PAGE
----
A Workmanlike Turnout

Horsemanship Level 4: Turnout

Horsemanship 4 is the first level in our program in which you will be examined on your appearance.

1. Candidate’s turnout. Safe, tidy, clean, AD shirt, footwear, hair, gloves.

At first glance it may seem superficial or trivial to have a dress code.  Indeed, at earlier levels we only require that your attire is safe, and there are no marks assigned for turnout.  However, now that you are working toward the third rank of the program we expect a level of turnout that is practical, safe, and demonstrates one of the tenets of our school — proper respect — towards your examiners, your fellow students, and the school.

  1. Safe and tidy.  For barn work clothing should fit well.  Clothes that are baggy, flowing, or that have hoods and loose belts can get caught on the many hooks, tools, and tack in a stable, and being caught to something attached to a horse could cause injury in an instant.  Dangling jewellery is dangerous for the same reason.  Footwear, hair, and gloves are specifically covered below.Tshirt
  2. Clean.  It’s not easy staying clean in a barn, but when you are presenting for an exam we ask that you make the effort.  Out of respect for your examiner, wear clothing without stains or tears, and take a moment to brush off stray horsehair before you appear for your test.
  3. Academie Duello shirt. As a member of the school you are expected to wear your Duello shirt for tests.  If yours is torn, very faded or stretched out, you might want to consider having an extra one you wear only for exams and special occasions.  If the weather is rainy or cold the shirt requirement is waived, but you might want to wear it underneath your jacket in case the weather changes.  (Note: do not wear your Duello hoodie — hoods aren’t considered safe in the barn!)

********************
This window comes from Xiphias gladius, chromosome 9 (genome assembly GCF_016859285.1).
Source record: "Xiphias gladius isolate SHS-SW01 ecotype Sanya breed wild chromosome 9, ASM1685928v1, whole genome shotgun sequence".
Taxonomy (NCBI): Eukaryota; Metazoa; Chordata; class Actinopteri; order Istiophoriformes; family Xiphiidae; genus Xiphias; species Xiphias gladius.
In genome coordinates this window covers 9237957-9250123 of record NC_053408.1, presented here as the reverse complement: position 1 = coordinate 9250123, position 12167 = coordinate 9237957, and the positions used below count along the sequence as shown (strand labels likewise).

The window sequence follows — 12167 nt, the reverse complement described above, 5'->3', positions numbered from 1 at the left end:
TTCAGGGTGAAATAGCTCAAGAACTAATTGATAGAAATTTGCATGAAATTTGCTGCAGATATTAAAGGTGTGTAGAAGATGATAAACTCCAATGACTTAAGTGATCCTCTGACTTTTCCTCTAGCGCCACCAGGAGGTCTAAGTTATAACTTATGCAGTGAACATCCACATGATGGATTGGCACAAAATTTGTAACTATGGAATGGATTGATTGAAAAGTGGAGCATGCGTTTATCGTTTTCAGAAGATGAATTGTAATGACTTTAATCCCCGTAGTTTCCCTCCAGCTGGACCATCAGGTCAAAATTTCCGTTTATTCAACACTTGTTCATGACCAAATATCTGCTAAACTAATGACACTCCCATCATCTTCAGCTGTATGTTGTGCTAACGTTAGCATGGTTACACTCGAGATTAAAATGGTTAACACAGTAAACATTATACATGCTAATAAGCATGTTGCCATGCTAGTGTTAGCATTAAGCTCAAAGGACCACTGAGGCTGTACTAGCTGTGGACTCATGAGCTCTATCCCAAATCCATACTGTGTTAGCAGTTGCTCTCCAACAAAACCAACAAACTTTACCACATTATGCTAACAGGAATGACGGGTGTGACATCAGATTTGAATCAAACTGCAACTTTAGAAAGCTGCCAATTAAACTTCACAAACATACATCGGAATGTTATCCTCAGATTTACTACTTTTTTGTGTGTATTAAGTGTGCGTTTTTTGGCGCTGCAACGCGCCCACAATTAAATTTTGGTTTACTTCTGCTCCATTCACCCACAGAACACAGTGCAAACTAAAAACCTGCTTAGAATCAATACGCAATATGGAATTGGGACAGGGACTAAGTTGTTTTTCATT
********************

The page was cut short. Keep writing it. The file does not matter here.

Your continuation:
4. Footwear.  Paddock boots, jodhpur boots or Blundstone-type boots are considered standard for stable management.  Tall boots and field boots may be worn, but are less comfortable.  If your boots have laces make sure they are neatly tied.  Although they don’t need to be polished to a mirror sheen, boots should be clean and well-cared for.  Give them a good cleaning the night before your test, and a quick brush right before you present yourself.footwear
  5. Hair. Uncontrolled hair is a safety issue:  it gets in your eyes and gets caught in things.  Long hair should be tied back, preferably in a bun or braid.  Hair nets aren’t mandatory, but they do a good job of keeping your hair out of trouble while working around horses.
  6. Gloves.  You don’t need to wear gloves during your whole test, but you should have them visible in a pocket or through your belt.  Gloves should always be used when longeing or trailering a horse, and are a good idea when turning horses in and out to prevent rope burn if a horse pulls away.  Light, supple work gloves or riding gloves are good choices.

As you work towards your Horsemanship Level 4, aim for this level of turnout on a regular basis, and it will become a habit that’s easier not to break.

Mounted Combat 2016 Begins this Week!

Riding and Horsemanship classes begin Sunday, January 31st, and Mounted Combat classes start the following week, February 7th.  We have our first Mounted Combat playday of the year on January 31st as well.  All classes take place at Red Colt Co-op, 12320 No 2 Road, in Richmond.

Beginner Riding & Horsemanship
Sundays 31 January – 6 March, 10am – noon
cost: $300 + gst

Riding & Horsemanship Level 2
Sundays 31 January – 6 March, 10am – noon
cost: $300 + gst

Horsemanship Level 3-4
Sundays 31 January – 6 March, 10:30 – 11:30am
cost: $130 + gst

Riding Level 3+
Sundays 31 January – 6 March, noon – 1pm
cost: $200 + gst

Mounted Combat Playday
Sunday 31 January, 1:30 – 4:30pm
cost: $15 + $15 for use of school horse
Free for ground crew & spectators!

Intermediate Mounted Combat
Sundays 7 February – 6 March, 1pm – 3pm
cost: $160 + gst

Mounted Combat Fundamentals
Sundays 7 February – 6 March, 1:30 – 3pm
cost: $120 + gst



Jennifer Landels Jennifer Landels heads up Academie Duello's Cavaliere Program. She has been swordfighting since 2008, and riding since before she could walk. She started the program as an excuse to combine those passions.
Read more from Jennifer Landels.